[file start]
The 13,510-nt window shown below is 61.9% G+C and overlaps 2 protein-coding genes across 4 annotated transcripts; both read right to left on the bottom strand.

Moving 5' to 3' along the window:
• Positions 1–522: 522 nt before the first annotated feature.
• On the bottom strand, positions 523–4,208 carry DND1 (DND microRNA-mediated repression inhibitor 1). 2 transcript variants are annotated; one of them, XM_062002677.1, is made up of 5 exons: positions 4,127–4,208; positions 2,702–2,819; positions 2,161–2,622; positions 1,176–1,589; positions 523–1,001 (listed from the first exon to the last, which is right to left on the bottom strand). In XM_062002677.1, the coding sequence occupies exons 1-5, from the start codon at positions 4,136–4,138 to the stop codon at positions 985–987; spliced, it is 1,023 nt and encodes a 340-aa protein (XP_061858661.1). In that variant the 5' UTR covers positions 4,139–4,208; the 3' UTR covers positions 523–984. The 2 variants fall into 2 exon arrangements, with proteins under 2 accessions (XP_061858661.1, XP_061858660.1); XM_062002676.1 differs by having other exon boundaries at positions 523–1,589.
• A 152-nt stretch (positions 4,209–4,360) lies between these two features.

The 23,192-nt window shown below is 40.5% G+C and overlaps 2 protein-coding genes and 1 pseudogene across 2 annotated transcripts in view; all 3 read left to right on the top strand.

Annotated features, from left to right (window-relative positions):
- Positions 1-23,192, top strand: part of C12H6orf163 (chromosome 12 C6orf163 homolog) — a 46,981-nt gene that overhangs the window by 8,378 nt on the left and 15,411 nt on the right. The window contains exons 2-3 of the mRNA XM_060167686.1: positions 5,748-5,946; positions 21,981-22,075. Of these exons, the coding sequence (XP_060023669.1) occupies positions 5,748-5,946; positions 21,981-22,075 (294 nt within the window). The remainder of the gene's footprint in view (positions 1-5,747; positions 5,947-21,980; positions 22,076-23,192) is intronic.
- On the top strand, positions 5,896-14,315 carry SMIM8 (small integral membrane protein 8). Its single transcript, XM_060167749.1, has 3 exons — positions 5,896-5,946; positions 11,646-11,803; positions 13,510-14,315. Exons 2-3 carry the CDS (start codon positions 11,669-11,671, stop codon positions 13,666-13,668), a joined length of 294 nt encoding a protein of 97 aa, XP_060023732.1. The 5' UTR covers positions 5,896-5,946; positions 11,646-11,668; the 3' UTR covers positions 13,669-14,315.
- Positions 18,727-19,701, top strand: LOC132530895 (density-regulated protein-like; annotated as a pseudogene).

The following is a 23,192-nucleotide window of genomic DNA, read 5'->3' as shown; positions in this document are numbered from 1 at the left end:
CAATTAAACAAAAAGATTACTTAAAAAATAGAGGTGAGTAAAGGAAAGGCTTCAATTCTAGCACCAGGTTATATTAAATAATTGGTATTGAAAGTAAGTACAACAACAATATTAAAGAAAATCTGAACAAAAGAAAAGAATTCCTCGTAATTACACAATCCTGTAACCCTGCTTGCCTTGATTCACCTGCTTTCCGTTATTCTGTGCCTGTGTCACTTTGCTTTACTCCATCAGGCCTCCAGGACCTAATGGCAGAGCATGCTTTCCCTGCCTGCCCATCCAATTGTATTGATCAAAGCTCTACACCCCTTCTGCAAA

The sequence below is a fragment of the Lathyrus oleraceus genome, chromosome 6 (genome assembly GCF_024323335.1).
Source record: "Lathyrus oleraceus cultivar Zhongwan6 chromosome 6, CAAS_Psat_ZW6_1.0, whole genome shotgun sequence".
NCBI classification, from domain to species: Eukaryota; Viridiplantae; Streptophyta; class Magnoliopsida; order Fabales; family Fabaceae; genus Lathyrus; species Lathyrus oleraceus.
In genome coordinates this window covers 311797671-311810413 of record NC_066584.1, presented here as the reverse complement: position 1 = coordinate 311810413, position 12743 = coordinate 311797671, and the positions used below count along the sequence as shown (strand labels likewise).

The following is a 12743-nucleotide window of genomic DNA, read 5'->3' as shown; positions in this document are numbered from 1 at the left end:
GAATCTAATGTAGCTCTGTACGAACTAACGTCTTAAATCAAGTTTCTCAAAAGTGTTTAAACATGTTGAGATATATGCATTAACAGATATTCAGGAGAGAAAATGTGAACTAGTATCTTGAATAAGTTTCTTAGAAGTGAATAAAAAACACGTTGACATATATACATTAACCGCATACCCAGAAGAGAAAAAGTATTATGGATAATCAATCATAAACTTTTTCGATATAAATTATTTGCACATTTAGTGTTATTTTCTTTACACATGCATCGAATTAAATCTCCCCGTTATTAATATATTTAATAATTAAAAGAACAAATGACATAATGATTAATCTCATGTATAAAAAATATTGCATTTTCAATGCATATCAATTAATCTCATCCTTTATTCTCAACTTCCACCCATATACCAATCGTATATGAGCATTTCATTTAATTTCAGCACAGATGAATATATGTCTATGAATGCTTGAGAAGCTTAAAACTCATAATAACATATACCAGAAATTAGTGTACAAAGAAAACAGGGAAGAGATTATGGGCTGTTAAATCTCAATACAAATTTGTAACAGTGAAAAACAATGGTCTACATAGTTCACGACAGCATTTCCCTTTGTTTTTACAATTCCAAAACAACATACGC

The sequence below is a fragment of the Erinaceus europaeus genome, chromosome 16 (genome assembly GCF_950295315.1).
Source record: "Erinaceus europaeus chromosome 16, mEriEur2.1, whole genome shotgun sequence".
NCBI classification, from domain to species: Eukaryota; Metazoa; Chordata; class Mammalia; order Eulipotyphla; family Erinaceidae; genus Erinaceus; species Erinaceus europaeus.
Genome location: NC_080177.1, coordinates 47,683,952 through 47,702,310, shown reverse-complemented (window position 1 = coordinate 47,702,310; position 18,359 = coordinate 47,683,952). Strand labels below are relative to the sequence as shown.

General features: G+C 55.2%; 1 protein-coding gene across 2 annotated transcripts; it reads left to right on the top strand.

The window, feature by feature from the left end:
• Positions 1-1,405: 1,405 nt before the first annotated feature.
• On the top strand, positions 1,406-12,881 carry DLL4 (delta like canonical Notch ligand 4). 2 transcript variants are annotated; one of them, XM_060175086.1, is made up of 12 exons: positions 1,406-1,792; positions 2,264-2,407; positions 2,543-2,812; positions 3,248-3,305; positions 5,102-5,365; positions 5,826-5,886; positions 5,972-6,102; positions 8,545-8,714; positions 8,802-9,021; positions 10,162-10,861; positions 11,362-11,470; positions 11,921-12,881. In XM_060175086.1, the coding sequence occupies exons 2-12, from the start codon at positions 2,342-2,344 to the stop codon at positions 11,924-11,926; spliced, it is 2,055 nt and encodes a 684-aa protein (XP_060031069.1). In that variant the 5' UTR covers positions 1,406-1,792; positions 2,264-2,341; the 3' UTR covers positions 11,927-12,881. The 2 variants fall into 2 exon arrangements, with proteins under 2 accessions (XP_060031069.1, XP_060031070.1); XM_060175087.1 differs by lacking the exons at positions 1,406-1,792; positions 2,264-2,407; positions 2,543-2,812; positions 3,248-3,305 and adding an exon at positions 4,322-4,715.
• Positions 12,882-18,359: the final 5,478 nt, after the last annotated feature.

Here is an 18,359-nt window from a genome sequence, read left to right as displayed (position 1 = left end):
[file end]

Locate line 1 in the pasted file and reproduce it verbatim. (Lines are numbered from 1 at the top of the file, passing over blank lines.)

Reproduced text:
The 13,510-nt window shown below is 61.9% G+C and overlaps 2 protein-coding genes across 4 annotated transcripts; both read right to left on the bottom strand.